There’s a window of vulnerability between the appearance of new malware and the updating of anti-malware tools against the new threat; you may fall victim in that interim.
That’s what happened to one Windows Secrets Lounge member, whose well-protected system appears to have been subjected to a questionable download in his browser.
Malware can enter a machine through the recently discovered IE hole that Yardena Arar described in her Jan. 21 Top Story. Windows Secrets Lounge member Cris Wadlooper experienced a different kind of threat, which he explained in the comment thread for Yardena’s story:
- “I noticed that I had a PDF download pending in my Firefox queue, which I dismissed instinctively. (Why is there a file in my download queue? I asked myself.)
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“Disclaimer: I have IE6 on a Win XP2 box, Firefox is my default browser, IE is only for banks and other dinosaurs, etc.
“I then browsed around a bit as usual, using Firefox, and the same download appeared! — interestingly, just after I refreshed Boston.com for some local news. (I block Boston.com from opening pop-ups via my Firefox preferences, yet the site still manages to do so!)
“Somewhat stupidly (before finishing my coffee!), I accepted the download request out of coffee-deprived curiosity. I (again, stupidly/curiously) opened the PDF, and it was blank!
“The silver lining to this story is that I opened the file using an open-source PDF reader, Sumatra, which I use because Adobe Reader is so bloated. After seeing this blank PDF, I immediately Shift-deleted it, and so I now don’t remember even the file name.
“However, I also instinctively (even in my coffee-deprived stupor) ran a deep scan immediately. Nothing was found — likely because I sent the file to never-never land instead of the Recycle Bin.
“So, maybe this tale is nothing but a blip in the universe of the brave new world. But did anyone else get pushed a PDF from some seemingly random site over the past few days?”
One of the best tools for clearing a PC of malware is the free Malwarebytes Anti-Malware (more info). Note that only the paid version of the program provides real-time scanning for malware.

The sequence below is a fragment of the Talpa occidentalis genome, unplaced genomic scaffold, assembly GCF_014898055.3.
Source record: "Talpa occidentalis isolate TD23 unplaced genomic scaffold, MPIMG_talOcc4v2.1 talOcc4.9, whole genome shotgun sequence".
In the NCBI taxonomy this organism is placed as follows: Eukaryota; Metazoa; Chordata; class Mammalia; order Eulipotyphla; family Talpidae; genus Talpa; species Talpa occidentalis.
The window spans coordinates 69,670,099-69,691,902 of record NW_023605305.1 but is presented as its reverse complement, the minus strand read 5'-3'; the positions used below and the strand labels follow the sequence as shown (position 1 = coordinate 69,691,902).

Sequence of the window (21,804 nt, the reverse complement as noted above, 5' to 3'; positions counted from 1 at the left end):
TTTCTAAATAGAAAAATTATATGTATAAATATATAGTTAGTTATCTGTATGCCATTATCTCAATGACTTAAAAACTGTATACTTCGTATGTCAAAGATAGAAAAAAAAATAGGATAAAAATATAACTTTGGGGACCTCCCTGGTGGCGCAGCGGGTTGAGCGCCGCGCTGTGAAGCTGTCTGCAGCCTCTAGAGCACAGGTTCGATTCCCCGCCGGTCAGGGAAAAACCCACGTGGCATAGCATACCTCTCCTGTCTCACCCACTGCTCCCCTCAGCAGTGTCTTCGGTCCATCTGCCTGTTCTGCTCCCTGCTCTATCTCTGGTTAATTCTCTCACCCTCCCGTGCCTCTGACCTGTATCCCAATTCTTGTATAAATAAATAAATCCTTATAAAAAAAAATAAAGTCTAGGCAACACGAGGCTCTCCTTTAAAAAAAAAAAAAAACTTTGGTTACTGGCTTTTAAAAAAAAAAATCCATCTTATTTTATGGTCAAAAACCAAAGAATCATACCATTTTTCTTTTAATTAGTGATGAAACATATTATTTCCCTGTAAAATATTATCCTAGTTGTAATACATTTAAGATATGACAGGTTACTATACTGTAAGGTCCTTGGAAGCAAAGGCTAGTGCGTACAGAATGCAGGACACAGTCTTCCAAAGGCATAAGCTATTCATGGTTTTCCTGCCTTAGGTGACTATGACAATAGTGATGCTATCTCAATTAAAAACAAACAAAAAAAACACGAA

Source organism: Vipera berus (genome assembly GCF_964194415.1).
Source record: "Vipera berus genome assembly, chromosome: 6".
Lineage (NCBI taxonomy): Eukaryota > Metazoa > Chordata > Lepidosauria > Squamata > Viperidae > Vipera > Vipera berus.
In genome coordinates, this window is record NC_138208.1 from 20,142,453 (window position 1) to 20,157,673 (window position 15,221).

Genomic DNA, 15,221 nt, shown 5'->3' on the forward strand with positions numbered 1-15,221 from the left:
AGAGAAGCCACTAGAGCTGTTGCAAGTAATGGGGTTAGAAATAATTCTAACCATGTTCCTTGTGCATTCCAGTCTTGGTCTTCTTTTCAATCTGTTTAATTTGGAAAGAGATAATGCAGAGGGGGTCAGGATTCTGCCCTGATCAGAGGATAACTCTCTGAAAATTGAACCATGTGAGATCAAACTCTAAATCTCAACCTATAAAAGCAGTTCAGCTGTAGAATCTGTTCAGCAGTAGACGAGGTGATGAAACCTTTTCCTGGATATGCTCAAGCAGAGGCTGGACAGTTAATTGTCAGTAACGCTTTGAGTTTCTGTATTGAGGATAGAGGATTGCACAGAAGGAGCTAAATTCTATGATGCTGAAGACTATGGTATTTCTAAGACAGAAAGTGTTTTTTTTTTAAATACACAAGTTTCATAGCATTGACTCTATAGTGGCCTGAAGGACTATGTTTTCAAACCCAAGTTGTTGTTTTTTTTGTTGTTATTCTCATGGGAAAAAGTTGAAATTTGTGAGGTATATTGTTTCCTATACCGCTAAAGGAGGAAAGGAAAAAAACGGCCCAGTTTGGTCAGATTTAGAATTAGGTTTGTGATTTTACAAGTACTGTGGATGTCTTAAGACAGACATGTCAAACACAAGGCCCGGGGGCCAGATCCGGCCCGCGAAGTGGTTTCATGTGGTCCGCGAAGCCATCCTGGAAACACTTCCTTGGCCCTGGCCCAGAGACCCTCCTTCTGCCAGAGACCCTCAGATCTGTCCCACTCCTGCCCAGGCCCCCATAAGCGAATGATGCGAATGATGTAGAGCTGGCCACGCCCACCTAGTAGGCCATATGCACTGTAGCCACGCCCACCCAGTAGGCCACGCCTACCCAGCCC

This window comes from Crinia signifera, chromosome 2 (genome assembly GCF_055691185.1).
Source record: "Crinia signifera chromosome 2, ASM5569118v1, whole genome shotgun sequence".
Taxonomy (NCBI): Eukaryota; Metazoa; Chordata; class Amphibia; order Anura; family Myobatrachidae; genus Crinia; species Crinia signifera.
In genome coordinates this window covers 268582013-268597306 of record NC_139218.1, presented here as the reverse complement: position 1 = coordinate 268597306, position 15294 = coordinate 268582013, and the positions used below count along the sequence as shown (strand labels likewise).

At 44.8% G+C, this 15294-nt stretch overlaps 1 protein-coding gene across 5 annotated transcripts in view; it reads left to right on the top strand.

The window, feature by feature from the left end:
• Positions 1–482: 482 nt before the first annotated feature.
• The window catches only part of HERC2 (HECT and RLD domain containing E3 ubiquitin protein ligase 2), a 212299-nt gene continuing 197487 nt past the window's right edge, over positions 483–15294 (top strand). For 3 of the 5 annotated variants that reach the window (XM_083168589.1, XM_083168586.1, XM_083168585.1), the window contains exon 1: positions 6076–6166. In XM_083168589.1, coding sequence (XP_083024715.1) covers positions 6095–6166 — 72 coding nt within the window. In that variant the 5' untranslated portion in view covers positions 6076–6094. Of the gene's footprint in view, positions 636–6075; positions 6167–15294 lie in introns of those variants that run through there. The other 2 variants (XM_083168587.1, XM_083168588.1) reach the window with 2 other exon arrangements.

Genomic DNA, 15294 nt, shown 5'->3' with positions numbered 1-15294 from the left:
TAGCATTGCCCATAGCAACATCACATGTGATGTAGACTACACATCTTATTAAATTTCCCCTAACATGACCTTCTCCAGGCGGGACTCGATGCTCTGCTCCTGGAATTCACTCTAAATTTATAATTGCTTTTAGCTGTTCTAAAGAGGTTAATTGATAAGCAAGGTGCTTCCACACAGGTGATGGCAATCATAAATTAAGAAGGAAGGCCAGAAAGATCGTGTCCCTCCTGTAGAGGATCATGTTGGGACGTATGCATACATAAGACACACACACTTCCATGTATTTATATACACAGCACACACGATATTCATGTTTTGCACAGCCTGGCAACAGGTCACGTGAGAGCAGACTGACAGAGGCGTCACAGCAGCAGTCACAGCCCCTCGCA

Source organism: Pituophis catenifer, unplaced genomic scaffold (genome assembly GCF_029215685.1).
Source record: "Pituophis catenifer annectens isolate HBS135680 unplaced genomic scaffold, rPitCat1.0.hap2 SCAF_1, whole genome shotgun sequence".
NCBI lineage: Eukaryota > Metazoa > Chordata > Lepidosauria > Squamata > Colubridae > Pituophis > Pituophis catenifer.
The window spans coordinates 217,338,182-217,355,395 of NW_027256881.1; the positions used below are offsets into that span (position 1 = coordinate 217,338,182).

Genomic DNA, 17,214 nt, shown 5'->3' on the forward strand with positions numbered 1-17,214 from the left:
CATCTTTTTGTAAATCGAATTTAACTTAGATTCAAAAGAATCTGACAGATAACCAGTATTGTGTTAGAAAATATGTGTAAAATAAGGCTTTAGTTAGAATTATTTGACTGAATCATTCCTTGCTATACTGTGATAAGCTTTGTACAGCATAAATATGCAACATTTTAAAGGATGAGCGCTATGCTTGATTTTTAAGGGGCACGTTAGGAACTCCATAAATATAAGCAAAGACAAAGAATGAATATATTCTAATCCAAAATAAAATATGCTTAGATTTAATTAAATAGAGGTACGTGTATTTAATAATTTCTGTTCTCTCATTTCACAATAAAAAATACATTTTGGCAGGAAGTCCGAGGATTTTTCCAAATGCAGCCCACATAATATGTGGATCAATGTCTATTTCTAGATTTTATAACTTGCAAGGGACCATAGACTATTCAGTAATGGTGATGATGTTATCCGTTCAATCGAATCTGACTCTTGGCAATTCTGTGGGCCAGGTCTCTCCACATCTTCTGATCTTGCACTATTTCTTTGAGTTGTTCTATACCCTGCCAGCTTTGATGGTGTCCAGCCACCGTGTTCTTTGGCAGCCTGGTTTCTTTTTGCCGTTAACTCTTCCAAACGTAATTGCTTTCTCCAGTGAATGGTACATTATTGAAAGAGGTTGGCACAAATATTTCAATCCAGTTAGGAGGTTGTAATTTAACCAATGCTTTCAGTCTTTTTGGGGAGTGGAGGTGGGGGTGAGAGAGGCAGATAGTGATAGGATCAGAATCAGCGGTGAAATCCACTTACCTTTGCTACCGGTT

Most of the major antivirus vendors also offer free online scans you can employ without having to purchase the full product. For example, Symantec offers Security Check, Kapersky provides Free Virus Scan, Trend Micro has House Call, McAfee offers FreeScan, and so on. Running several of these may uncover infections that any one tool might miss by itself.
And of course, you also need to patch whatever hole let the malware in. For sure, replace IE 6 (even if you never surf using IE 6) with IE 7 or 8, both of which provide security features that IE 6 will never have. In the case of the IE Aurora vulnerability, apply the new Cumulative Security Update for Internet Explorer explained in Susan Bradley’s Jan. 28 Patch Watch column (paid content) and in MS security bulletin MS10-002.
Senders may unwittingly spread infection
One of the precautions mentioned in Yardena’s story is to contact the sender of a suspicious e-mail to verify its authenticity. WS Lounger Hans Bool expands on this point:
- “[M]ost users wouldn’t know how to open attachments in the inbox safely. As you suggest — contacting the sender — may not be a secure solution at all! He or she may have unknowingly attached an infected file!
“My routine strategy is to save any unopened attachment to my desktop or other location and scan the file with my virus program — in my case, MSE [Microsoft Security Essentials] — before opening the file.”
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| Loungers Cris and Hans will each receive a gift certificate for a book, CD, or DVD of their choice for posting comments we printed. Send us tips via the Windows Secrets contact page.|
The Lounge Life column brings you posts from the WS Lounge threads for our recent articles. Dennis O’Reilly is technical editor of WindowsSecrets.com.